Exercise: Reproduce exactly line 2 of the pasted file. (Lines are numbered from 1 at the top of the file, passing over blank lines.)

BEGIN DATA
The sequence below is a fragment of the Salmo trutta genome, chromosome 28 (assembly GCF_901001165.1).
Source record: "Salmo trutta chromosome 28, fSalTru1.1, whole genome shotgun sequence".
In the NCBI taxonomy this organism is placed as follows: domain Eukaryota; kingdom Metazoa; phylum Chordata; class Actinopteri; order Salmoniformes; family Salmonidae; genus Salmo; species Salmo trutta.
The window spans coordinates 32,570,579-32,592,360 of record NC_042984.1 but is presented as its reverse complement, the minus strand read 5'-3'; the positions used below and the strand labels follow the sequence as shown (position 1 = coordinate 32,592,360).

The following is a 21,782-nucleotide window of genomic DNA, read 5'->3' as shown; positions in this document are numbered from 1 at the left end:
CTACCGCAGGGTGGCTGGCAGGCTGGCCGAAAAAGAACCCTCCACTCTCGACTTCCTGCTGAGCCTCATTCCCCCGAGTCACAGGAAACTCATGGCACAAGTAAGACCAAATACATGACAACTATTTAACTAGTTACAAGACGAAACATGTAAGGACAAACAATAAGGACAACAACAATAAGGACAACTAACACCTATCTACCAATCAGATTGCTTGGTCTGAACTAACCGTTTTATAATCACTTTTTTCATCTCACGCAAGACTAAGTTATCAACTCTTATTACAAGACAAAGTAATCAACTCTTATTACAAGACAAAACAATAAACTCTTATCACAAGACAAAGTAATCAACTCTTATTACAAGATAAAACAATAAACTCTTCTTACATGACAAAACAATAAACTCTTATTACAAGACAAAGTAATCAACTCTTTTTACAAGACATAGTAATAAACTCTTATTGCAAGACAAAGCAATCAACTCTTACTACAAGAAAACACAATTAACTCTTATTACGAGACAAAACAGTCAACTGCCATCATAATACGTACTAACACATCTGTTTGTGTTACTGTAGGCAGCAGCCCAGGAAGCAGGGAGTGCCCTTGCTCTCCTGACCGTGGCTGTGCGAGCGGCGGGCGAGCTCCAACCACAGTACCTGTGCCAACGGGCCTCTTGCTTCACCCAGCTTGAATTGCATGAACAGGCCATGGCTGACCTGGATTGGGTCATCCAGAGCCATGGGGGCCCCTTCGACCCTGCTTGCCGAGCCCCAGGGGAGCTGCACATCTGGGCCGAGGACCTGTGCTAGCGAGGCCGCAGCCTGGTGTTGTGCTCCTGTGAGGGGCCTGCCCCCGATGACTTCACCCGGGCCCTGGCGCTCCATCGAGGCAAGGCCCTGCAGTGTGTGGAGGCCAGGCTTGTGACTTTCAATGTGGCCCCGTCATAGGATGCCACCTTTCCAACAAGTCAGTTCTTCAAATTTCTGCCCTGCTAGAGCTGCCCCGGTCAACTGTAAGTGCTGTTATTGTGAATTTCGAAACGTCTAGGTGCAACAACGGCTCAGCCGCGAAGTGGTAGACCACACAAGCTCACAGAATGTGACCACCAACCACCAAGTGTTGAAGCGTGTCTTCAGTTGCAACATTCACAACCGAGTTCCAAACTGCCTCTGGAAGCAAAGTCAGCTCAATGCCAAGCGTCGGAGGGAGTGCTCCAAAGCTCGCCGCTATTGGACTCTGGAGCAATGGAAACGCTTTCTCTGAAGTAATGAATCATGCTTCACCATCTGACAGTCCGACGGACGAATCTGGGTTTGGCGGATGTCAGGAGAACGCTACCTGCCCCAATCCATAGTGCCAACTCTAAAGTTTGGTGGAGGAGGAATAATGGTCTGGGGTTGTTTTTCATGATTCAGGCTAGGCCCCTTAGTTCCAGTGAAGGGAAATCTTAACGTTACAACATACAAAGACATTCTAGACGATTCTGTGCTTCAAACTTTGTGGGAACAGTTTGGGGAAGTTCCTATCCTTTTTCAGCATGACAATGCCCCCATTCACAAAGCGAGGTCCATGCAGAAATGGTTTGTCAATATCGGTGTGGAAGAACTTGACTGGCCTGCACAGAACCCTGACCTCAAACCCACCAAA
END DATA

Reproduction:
Source record: "Salmo trutta chromosome 28, fSalTru1.1, whole genome shotgun sequence".